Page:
Thu. Apr 15th, 2021

Wetlands turning into safe dens for bootleggers

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PRAYAGRAJ, April 7 (HS): Wetlands in the Prayagraj area are not only ecological treasure troves, but also appear to be the operational base of illegal liquor factories, according to reports. As the threat of illegal liquor continues to claim lives, police and excise officials raid and destroy illegal liquor production units in remote rural areas on a regular basis. These teams, on the other hand, often struggle to locate the units operating in the wetlands. The Yamuna and Ganga’s vast wetlands provide safe havens for bootleggers and illicit liquor producers, with vessels, camels, and milk cans being used to transport booze to various locations.

Many areas along the banks of the two rivers have ravines that serve as safe havens for illicit liquor producers and suppliers. People involved in the illicit liquor and hooch industry select wetlands as their hideouts, according to an excise department official. They conceal liquor gallons within rivers and small ponds to prevent being discovered. They sometimes bury the liquor gallons in the sand and take them out as per demand.

People involved in the illegal trade are familiar with the geography of the wetlands and frequently avoid police and excise teams because they are locals, he added. Boats and camels are used to transport illicit liquor and hooch to other villages, keeping them out of reach of the police. Camels are commonly used to transport vegetables and agricultural produce in the Ganga’s wetlands.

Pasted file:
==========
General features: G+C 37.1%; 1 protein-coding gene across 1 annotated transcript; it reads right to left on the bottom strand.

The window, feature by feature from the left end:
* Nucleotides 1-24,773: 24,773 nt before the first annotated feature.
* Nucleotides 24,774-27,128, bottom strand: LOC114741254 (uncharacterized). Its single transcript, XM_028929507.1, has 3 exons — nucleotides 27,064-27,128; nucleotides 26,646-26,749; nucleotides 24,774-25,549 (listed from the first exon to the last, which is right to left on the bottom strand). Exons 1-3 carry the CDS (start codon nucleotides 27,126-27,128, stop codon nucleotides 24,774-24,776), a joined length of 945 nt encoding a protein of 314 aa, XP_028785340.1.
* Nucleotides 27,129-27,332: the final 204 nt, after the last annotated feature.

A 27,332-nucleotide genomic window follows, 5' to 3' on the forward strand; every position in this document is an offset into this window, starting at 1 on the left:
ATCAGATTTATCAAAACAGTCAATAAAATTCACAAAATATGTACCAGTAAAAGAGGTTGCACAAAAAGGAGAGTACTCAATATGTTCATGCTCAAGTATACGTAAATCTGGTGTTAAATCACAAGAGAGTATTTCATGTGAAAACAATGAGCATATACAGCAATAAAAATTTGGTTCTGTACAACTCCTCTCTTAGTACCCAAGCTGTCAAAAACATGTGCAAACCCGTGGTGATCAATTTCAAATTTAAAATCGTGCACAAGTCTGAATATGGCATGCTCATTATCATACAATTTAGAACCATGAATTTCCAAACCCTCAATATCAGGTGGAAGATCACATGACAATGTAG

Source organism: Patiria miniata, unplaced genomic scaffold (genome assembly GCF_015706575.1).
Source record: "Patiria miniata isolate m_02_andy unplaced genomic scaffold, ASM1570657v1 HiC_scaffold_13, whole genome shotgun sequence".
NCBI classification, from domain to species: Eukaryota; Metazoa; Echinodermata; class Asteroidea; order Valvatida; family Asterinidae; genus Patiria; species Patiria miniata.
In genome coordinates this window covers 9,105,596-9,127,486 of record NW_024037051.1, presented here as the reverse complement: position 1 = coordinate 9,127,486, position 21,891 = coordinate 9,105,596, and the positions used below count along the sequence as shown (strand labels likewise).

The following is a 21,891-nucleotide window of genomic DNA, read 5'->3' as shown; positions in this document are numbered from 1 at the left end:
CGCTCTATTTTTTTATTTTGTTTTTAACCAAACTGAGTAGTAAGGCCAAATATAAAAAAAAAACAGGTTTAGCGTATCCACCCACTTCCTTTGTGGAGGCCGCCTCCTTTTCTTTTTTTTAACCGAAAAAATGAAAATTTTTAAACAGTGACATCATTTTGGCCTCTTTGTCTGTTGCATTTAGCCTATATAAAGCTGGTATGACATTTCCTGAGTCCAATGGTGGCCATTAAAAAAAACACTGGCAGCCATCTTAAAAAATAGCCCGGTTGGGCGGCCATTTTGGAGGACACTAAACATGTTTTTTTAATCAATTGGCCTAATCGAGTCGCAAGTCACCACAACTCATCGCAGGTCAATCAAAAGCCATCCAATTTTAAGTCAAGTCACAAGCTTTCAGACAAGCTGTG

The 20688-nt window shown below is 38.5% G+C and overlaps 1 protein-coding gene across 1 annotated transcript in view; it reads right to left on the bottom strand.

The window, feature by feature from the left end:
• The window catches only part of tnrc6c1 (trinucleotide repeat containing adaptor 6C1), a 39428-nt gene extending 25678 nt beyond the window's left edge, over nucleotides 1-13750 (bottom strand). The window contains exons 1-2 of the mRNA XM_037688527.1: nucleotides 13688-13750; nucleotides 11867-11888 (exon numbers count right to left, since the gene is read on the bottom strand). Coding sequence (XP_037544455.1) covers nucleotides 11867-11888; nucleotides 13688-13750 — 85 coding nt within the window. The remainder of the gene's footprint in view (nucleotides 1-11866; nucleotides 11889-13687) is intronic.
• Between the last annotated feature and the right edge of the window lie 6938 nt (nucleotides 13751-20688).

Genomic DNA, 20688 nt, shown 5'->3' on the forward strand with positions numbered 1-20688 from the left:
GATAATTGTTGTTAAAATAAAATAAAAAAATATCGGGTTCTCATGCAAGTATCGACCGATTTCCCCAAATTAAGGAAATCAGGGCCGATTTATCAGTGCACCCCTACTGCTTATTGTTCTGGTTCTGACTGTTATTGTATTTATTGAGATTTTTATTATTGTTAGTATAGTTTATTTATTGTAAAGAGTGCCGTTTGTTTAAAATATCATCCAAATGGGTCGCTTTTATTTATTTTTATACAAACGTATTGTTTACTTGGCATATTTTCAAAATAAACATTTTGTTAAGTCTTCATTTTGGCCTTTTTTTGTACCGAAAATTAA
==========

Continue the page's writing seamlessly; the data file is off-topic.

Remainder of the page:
Camels can transport vast amounts of liquor gallons and pouches to remote locations. Bahmalpur, Khaptiha, Kanihar, Phaphamau, and many other villages along the Ganga’s banks are known for illegal liquor production, while Kanjasa, Arail, Lavayan, Sandwa, and other villages in the trans-Yamuna region are considered hooch hotspots.

According to Ashutosh Mishra, SP (Crime), the informer network in remote rural areas will be improved in order to fully eliminate the threat of illicit liquor. Locals would be enlisted to help track down illicit liquor processing units in wetlands and riverbanks, he said.

Bootleggers sell illicit liquor on boats in many trans-Yamuna regions, and if they see police approaching, they immediately abandon the boat in the middle of the river. The illicit hooch trade was at its peak during the lockdown. Illegal liquor producers made a lot of money by supplying it on boats to different areas.